OPEN FOOD booklets promote participation in local + urban food systems.


Each booklet in the series introduces a different slice of local food, opening eyes to the importance and possibility of becoming a part of your food system.  Launched with a Kickstarter campaign, the first three booklets are funded.  We are producing 6 to 8 booklets, each about 14 pages long and focused on a different topic. All proceeds from booklets go straight into designing, researching, and printing the next booklet. 

These booklets give you the tools to get engaged, informed, and to take the next steps. We talk about why local and urban food is so important, why different parts of it matter to your community, and then we point you in the direction of more information so you can dig in as deep as you want to go. 

Buy and share a booklet, promote healthy food systems!

#1. Farms & Gardens Build Urban Value

Published March 2014


have you ever needed to explain why urban farms and gardens are important for cities?

As soon as open city spaces are recognized as opportunities to grow urban value through farms and gardens, incredible potential is tapped to bring benefit and add value to neighborhoods and cities. Healthy urban agriculture brings social, economic, and ecological benefit to cities, with typically high returns on investment.

We want this booklet to inspire city officials, non-profits, developers, investors, and other urban influencers to add community gardens, urban farms, and all sorts of food growing spaces into our cities. Farms and gardens can be social public spaces, public health assets, crime prevention projects, municipal cost savers, air purifiers, recreation areas, and job training centers.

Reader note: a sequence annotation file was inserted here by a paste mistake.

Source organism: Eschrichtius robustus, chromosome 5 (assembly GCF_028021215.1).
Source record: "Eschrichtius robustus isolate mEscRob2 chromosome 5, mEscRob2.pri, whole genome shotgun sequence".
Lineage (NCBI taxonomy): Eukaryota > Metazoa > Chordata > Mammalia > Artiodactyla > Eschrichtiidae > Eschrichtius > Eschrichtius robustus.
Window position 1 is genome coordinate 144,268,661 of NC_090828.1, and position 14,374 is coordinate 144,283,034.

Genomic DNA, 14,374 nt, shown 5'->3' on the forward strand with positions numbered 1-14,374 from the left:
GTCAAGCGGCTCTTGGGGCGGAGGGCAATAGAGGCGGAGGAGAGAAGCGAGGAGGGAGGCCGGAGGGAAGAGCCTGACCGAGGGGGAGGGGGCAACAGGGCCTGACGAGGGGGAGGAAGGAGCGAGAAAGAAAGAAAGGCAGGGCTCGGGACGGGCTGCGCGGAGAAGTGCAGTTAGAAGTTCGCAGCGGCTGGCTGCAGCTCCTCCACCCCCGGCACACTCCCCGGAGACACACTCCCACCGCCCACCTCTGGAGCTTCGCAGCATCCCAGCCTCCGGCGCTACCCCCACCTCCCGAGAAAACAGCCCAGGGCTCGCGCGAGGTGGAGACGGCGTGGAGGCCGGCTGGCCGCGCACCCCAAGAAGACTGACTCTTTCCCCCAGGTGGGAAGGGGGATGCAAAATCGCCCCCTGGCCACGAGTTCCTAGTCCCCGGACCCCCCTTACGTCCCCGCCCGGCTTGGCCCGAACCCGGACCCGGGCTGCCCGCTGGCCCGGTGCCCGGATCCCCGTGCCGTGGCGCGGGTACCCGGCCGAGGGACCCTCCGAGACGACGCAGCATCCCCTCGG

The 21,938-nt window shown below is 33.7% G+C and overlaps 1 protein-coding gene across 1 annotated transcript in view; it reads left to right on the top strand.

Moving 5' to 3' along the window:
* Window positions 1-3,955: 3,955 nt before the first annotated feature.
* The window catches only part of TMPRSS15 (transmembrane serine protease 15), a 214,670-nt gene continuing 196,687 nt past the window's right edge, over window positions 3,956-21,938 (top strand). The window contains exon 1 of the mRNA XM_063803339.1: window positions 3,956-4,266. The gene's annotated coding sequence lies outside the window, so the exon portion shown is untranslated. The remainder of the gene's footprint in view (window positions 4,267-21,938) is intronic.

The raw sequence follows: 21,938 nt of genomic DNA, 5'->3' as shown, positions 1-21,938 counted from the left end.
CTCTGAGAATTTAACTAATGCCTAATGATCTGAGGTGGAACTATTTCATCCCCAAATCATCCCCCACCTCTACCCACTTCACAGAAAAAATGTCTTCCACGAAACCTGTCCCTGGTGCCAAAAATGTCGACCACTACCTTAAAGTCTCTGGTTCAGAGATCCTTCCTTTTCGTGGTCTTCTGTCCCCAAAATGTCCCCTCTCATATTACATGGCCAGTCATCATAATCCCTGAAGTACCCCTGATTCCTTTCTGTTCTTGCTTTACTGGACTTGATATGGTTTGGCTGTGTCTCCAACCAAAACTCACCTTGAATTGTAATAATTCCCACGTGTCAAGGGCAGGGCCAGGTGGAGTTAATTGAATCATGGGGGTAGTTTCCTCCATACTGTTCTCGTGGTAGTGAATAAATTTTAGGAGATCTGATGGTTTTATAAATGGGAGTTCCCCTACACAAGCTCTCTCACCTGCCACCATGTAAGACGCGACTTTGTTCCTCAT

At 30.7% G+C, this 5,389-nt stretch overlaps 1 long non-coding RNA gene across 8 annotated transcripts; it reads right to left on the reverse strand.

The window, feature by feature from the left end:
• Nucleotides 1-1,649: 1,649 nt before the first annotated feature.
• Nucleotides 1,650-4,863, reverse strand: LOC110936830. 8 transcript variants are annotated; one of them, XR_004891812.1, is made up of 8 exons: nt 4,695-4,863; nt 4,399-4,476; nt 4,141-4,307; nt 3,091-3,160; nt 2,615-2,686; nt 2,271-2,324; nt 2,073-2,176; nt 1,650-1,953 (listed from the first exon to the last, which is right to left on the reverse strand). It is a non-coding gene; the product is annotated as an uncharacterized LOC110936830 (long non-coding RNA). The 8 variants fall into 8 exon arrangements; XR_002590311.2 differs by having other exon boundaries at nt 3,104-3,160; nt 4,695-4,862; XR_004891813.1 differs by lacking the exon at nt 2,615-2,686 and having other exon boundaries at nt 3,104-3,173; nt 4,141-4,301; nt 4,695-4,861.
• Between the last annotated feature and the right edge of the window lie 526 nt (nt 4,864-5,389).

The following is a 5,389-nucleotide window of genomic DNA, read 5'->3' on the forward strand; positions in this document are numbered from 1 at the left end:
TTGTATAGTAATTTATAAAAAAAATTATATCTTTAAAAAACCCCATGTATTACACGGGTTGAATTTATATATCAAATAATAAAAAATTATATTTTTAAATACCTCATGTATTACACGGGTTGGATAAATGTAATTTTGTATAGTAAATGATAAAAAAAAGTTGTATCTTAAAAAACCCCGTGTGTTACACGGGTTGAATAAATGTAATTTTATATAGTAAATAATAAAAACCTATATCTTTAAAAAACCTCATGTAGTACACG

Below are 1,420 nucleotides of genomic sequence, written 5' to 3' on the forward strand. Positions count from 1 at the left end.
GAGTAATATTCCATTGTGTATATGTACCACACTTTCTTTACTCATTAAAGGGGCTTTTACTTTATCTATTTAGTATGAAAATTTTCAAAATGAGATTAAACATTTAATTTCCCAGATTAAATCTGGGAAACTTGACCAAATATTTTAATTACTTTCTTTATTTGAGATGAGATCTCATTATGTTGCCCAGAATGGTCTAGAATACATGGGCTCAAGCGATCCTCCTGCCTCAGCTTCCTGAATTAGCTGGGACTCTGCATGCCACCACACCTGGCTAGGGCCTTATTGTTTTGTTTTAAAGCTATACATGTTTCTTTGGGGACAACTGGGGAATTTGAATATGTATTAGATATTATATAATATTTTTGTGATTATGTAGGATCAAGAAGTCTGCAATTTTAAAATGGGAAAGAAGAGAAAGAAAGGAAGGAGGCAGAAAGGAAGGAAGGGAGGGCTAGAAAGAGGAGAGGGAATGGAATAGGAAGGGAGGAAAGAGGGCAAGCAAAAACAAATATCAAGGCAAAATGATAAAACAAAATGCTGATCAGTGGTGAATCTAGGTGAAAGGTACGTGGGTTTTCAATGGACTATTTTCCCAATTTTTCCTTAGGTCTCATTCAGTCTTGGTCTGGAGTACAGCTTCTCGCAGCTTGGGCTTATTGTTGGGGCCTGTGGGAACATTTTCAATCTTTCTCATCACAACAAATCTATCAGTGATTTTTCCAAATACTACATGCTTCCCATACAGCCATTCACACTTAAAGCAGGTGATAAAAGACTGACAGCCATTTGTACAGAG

— excerpt Vol#1

#2. Landscape to Table: a guide to edible outdoor spaces

Published July 2014

Sponsored by Come Alive Outside, the North Carolina Green Industry Council, and Greenscape Inc.


do you need to show someone that landscapes can be fun, engaging and edible spaces?

Landscapers have the ability to change the way people interact with their environment and with each other. Plant choices, maintenance plans, and conversing with landowners are all ways to connect landscape expertise with people’s outdoor experiences.

One big way to make serious change in people’s outside habits? Bring edible plants into all kin ds of landscapes. Incorporating edibles into landscapes encourages people to spend more time outside, to engage with the environment, to relax and to eat more healthy foods.
— excerpt Vol#2


Booklets are now available at local Raleigh retailers!

now a whole package with bookmarks and homemade seedbombs.